for(sine_phase_accumulate = 0x40000000-8; sine_phase_accumulate < 0x40000000+8; sine_phase_accumulate++)
{
result_taylor = taylor_line(sine_phase_accumulate);
Serial.print(sine_phase_accumulate, HEX);
Serial.print(" - ");
Serial.print(result_taylor, HEX);
Serial.print(" - ");
Serial.println(angle, HEX);
}

Serial.println("No Fault at 0xC0000000");
for(sine_phase_accumulate = 0xC0000000-8; sine_phase_accumulate < 0xC0000000+8; sine_phase_accumulate++)
{
result_taylor = taylor_line(sine_phase_accumulate);
Serial.print(sine_phase_accumulate, HEX);
Serial.print(" - ");
Serial.print(result_taylor, HEX);
Serial.print(" - ");
Serial.println(angle, HEX);
}
#endif
}

void loop(void)                        //
{                                    //
delay(1);
}

// High accuracy 11th order Taylor Series Approximation
// input is 0 to 0xFFFFFFFF, representing 0 to 360 degree phase
// output is 32 bit signed integer, top 25 bits should be very good

static int32_t taylor_line(uint32_t ph)  // Inline version - this code is to go inside an interrupt call
{
#ifdef SINE_GLITCH_DIAG
int32_t sum, p1, p2, p3, p5, p7, p9, p11, term;
#else
int32_t angle, sum, p1, p2, p3, p5, p7, p9, p11, term;
#endif

if (ph >= 0xC0000000u || ph < 0x40000000u)
{
angle = (int32_t)ph; // valid from -90 to +90 degrees
}
else
{
#ifdef SINE_GLITCH_LOOP
angle = (int32_t)(0x80000000u - ph);
#else
angle = (int32_t)(0x7FFFFFFFu - ph);
#endif
}
term = angle << 1;
asm volatile("smmulr %0, %1, %2" : "=r" (p1) : "r" (term), "r" (1686629713));
asm volatile("smmulr %0, %1, %2" : "=r" (term) : "r" (p1), "r" (p1));
p2 = term << 3;
asm volatile("smmulr %0, %1, %2" : "=r" (term) : "r" (p2), "r" (p1));
p3 = term << 3;
term = p1 << 1;
asm volatile("smmlsr %0, %2, %3, %1" : "=r" (sum) : "r" (term), "r" (p3), "r" (1431655765));
asm volatile("smmulr %0, %1, %2" : "=r" (term) : "r" (p3), "r" (p2));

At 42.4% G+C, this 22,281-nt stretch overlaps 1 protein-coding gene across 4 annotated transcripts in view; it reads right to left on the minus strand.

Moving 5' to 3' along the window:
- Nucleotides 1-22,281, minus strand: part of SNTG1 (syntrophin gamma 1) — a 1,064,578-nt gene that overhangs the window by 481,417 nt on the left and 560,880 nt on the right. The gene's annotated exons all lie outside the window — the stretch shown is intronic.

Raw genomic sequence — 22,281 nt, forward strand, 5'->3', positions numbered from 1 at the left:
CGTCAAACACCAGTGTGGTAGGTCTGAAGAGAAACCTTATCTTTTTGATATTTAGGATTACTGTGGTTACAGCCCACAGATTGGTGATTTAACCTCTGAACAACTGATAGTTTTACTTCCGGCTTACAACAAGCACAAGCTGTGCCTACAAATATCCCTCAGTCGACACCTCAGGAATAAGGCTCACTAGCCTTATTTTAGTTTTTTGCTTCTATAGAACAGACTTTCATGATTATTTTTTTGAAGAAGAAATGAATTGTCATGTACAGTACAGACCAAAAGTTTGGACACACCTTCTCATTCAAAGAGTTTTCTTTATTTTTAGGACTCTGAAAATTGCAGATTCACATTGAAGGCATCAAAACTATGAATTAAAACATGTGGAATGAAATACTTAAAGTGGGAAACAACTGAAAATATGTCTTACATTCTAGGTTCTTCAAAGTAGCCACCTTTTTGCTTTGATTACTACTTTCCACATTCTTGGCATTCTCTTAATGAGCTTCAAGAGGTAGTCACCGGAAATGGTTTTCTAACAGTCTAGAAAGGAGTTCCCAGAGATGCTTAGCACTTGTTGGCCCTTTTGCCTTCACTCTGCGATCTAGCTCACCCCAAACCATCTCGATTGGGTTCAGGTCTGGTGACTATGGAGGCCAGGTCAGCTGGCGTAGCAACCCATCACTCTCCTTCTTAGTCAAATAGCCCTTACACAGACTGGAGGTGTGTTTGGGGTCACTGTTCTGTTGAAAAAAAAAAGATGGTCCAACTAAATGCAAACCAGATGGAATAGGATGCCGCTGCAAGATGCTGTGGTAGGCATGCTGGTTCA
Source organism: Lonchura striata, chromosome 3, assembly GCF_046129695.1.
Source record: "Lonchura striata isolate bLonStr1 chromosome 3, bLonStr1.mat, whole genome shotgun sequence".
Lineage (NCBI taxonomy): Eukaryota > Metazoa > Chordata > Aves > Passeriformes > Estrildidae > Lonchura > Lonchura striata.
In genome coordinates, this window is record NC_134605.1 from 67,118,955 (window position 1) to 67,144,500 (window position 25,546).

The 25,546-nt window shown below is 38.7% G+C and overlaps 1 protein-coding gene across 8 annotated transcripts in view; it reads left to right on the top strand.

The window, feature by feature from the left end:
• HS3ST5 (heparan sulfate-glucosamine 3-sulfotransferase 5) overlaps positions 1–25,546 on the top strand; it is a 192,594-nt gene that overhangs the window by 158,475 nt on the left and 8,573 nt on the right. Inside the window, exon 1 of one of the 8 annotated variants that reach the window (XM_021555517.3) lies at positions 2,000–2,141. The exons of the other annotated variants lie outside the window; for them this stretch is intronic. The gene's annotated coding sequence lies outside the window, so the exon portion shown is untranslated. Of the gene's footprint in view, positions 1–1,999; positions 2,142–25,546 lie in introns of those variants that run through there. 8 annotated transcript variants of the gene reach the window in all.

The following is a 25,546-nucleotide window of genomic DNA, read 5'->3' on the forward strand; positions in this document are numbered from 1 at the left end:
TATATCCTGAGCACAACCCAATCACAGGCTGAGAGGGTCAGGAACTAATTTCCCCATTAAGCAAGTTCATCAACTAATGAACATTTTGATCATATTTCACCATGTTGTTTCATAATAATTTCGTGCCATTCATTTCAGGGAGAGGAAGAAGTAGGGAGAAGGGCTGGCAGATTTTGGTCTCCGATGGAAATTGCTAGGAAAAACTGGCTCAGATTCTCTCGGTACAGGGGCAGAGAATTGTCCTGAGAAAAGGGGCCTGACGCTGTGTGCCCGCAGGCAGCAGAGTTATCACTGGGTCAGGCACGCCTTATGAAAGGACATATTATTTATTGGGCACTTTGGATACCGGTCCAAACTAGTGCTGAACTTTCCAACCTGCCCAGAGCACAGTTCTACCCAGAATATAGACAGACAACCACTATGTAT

p5 = term << 1;
asm volatile("smmlar %0, %2, %3, %1" : "=r" (sum) : "r" (sum), "r" (p5), "r" (286331153));
asm volatile("smmulr %0, %1, %2" : "=r" (p7) : "r" (p5), "r" (p2));
asm volatile("smmlsr %0, %2, %3, %1" : "=r" (sum) : "r" (sum), "r" (p7), "r" (54539267));
asm volatile("smmulr %0, %1, %2" : "=r" (p9) : "r" (p7), "r" (p2));
asm volatile("smmlar %0, %2, %3, %1" : "=r" (sum) : "r" (sum), "r" (p9), "r" (6059919));
asm volatile("smmulr %0, %1, %2" : "=r" (p11) : "r" (p9), "r" (p2));
asm volatile("smmlsr %0, %2, %3, %1" : "=r" (sum) : "r" (sum), "r" (p11), "r" (440721));
return sum <<= 1;
}``````

I am super impressed with the speed and accuracy of this maths, which is way beyond my capacity to do from scratch. Just sorting out the glitch took me several hours!

Last edited:
This is what the glitch shows as in the test-code output:

Fault at 0x40000000
3FFFFFF8 - 7FFFFF88 - 3FFFFFF8
3FFFFFF9 - 7FFFFF84 - 3FFFFFF9
3FFFFFFA - 7FFFFF88 - 3FFFFFFA
3FFFFFFB - 7FFFFF88 - 3FFFFFFB
3FFFFFFC - 7FFFFF88 - 3FFFFFFC
3FFFFFFD - 7FFFFF8A - 3FFFFFFD
3FFFFFFE - 7FFFFF88 - 3FFFFFFE
3FFFFFFF - 7FFFFF84 - 3FFFFFFF
40000000 - 8000007C - 40000000
40000001 - 7FFFFF84 - 3FFFFFFF
40000002 - 7FFFFF88 - 3FFFFFFE
40000003 - 7FFFFF8A - 3FFFFFFD
40000004 - 7FFFFF88 - 3FFFFFFC
40000005 - 7FFFFF88 - 3FFFFFFB
40000006 - 7FFFFF88 - 3FFFFFFA
40000007 - 7FFFFF84 - 3FFFFFF9
No Fault at 0xC0000000
BFFFFFF8 - 80000078 - C0000008
BFFFFFF9 - 8000007C - C0000007
BFFFFFFA - 80000078 - C0000006
BFFFFFFB - 80000078 - C0000005
BFFFFFFC - 80000078 - C0000004
BFFFFFFD - 80000076 - C0000003
BFFFFFFE - 80000078 - C0000002
BFFFFFFF - 8000007C - C0000001
C0000000 - 8000007C - C0000000
C0000001 - 8000007C - C0000001
C0000002 - 80000078 - C0000002
C0000003 - 80000076 - C0000003
C0000004 - 80000078 - C0000004
C0000005 - 80000078 - C0000005
C0000006 - 80000078 - C0000006
C0000007 - 8000007C - C0000007